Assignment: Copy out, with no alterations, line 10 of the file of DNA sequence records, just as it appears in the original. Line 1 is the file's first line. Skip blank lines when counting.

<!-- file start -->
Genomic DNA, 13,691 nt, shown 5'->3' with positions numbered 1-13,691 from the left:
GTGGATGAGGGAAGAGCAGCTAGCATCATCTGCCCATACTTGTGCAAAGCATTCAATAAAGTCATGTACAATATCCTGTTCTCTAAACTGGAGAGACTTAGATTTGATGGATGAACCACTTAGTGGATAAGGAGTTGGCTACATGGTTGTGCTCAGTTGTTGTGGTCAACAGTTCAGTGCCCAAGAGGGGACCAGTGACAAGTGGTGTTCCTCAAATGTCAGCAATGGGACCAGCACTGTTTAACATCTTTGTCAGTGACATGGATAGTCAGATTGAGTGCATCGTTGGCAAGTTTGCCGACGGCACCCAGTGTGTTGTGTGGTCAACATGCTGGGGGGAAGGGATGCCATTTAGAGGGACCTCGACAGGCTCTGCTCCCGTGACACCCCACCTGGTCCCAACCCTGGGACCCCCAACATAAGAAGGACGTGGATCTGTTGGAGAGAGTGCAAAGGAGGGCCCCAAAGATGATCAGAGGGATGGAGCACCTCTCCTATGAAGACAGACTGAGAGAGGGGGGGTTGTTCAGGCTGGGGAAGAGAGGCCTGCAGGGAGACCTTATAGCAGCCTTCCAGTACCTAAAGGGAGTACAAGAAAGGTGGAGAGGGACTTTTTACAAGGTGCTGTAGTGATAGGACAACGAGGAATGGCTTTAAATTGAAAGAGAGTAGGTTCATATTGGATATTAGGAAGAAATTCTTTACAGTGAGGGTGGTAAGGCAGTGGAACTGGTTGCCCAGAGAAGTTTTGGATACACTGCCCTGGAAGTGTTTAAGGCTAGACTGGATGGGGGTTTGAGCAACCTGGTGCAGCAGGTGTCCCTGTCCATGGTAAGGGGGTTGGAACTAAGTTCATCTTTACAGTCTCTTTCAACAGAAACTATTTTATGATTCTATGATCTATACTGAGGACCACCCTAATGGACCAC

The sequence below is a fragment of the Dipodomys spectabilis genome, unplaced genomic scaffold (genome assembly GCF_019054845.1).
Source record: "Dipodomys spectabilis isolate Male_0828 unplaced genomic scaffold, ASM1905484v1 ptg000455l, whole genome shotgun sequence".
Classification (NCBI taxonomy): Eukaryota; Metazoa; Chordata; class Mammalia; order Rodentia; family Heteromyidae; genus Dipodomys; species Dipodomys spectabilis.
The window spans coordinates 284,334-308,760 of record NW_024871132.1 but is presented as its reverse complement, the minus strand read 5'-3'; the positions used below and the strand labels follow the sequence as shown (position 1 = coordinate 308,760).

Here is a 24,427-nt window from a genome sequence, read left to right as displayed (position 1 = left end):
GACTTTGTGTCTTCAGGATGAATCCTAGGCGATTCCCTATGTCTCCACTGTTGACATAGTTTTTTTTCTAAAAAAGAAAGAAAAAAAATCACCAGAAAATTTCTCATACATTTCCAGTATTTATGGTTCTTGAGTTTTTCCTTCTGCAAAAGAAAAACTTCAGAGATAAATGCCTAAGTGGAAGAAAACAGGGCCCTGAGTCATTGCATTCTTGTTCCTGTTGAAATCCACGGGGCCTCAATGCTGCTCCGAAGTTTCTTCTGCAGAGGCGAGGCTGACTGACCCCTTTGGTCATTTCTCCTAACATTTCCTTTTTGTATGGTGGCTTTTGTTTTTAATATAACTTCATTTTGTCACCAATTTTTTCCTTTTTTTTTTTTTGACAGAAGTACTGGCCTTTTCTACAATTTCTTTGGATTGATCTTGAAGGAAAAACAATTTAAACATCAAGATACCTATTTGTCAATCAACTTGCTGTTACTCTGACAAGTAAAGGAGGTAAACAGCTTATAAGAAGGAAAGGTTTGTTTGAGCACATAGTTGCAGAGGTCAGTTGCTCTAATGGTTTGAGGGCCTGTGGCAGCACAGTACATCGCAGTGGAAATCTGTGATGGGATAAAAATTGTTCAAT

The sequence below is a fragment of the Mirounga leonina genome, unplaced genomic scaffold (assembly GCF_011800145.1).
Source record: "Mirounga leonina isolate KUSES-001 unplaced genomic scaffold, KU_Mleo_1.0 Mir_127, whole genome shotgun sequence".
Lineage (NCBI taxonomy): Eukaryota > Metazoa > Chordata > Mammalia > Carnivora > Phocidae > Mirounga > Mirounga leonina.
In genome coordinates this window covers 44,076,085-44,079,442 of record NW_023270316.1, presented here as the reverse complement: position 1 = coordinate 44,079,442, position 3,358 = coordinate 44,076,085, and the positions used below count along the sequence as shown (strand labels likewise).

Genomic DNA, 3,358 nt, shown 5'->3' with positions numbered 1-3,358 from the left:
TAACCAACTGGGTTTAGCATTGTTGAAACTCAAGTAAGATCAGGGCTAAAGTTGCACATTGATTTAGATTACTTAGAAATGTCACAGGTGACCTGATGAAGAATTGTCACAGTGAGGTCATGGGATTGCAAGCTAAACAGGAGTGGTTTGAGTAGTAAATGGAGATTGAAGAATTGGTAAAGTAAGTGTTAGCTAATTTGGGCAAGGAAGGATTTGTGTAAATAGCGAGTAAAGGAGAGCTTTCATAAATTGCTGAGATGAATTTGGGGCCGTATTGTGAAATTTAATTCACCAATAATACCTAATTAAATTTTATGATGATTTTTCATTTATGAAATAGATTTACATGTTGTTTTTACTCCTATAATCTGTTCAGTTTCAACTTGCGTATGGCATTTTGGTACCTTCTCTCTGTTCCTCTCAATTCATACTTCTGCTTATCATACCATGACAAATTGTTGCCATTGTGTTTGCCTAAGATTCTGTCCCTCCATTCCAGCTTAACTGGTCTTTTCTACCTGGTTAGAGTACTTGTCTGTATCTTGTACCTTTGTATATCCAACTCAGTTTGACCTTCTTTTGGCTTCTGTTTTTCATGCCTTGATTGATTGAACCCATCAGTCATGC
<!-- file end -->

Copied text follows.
Source record: "Mirounga leonina isolate KUSES-001 unplaced genomic scaffold, KU_Mleo_1.0 Mir_127, whole genome shotgun sequence".